Taxability of Pre-GST Government Works Contracts: Resolving the Differential Tax Liability Conundrum

[By Abhishek Bhatra]

The author is a student of National Law University and Judicial Academy, Assam.



The treatment of Works Contract in the Pre-Goods and Service Tax (GST) era subjected the Service Provider to a variety of indirect taxes such as Service Tax, Value Added Tax (VAT), and Central Excise. However, if the Works Contract was awarded by the Government, a Government Authority, or a Local Authority, the Service Provider was given the liberty to claim exemption from the applicable Service Tax.

With the implementation of the GST Regime, the erstwhile exemption under the Service Rate notification 25/2012 for Government Contractors has been done away with.
Furthermore, liability towards GST for Works Contract is now imposed on the ‘Time of Supply’. This reform has opened up a pandora’s box for the various Service Providers who had been awarded a Works Contract by a Government body in the Pre-GST era but had executed the said work – either partly or wholly – in the GST regime, as to on whom the burden of the additional tax liability shall be imposed.

This article explores this lacuna in light of the legislative actions undertaken and the judicial position established, whilst presenting comprehensive solutions to resolve this conundrum.

The question of law involved

The immediate impact of the GST regime has been the clubbing together of all the applicable different indirect taxes, and now Works Contracts are taxed under a single head – on the entire amount – at a uniform rate, which has been divided into three slabs, namely, @18%, @12%, and @5%, depending on the nature of the works executed.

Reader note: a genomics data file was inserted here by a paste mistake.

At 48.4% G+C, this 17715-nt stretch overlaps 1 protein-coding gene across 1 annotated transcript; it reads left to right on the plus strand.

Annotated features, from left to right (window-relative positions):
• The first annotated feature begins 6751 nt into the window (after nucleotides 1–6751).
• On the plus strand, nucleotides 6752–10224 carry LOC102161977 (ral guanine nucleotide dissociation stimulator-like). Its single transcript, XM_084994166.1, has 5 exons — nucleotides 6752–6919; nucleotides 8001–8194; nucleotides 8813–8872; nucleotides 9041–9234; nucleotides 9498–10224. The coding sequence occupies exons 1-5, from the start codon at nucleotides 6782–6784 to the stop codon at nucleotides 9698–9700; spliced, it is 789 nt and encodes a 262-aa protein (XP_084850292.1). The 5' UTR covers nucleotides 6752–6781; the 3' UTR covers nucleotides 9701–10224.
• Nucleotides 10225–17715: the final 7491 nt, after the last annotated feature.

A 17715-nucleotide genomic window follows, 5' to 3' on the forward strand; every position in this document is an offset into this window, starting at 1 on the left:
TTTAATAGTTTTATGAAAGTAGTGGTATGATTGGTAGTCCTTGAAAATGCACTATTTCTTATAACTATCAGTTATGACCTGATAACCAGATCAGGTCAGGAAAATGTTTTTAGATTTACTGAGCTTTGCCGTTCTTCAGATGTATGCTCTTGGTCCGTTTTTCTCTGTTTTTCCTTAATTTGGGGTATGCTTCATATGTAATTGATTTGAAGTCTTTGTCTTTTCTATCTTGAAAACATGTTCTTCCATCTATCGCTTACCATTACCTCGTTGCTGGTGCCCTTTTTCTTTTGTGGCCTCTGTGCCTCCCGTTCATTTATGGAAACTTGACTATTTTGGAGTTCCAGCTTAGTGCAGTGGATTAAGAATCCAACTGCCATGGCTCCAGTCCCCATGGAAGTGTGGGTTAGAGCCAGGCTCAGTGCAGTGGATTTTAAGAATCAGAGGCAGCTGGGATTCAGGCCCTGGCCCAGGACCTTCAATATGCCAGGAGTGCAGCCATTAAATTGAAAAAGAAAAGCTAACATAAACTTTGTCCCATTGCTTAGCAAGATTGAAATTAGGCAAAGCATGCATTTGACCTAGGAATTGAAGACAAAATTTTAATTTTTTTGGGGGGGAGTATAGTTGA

The liability to pay GST for Works Contract executed is determined on the basis of ‘Time of Supply’ –under Section 13 read with Section 31 of the CGST Act – which constitutes the date on which supply of the services is deemed to have been rendered. In case the invoice is raised within the prescribed period of 30 days, then the date on which invoice is issued by the Service Provider or the date on which he receives the payment – whichever is earlier – is deemed to be the ‘Time of Supply’. And if the invoice is not raised within 30 days, the date of completion of service would be deemed to be the ‘Time of Supply’.

Another integral transposition has been the discontinuance of the distinction between the works contract awarded by a government body and the works contract awarded by a private entity with respect to the Service Tax exemption provided to the former.

Consequently, after the GST regime came into effect, Government bodies were hit with a deluge of representations from the various under contract Service Providers regarding the extra financial burden imposed because, as per ‘Time of Supply’ they would be liable to pay taxes under the GST regime even though they had prepared and submitted their bids taking into consideration the erstwhile taxation rates. This gave rise to a pertinent question of law as to on whom the burden of such differential tax liability must be affixed, because standard works contracts stipulate that the bid price quoted shall be inclusive of any State or Central Taxes.

Steps taken hitherto

To overcome this impediment, the Central Public Works Department, the Ministry of Railways, and various State Governments, such as Kerala, Tamil Nadu, West Bengal, Andhra Pradesh, Bihar, Orissa, as well as various departments under the Karnataka and Chhattisgarh governments, took into consideration the plight of such Service Providers and consequently issued clarifications vide Government Orders, Gazette Notifications, Circulars, and Standards of Procedure.

There was also Judicial Activism for the purpose of resolving this impediment. For instance, the Hon’ble High Court (HC) of Jharkhand, in the case of M/s Sri Sai Krishna Constructions v. State of Jharkhand and Others, had vide its order dated 16.03.2021 directed the State of Jharkhand to formulate guidelines on this issue, in compliance of which the State had accordingly issued requisite directives for dealing with this matter.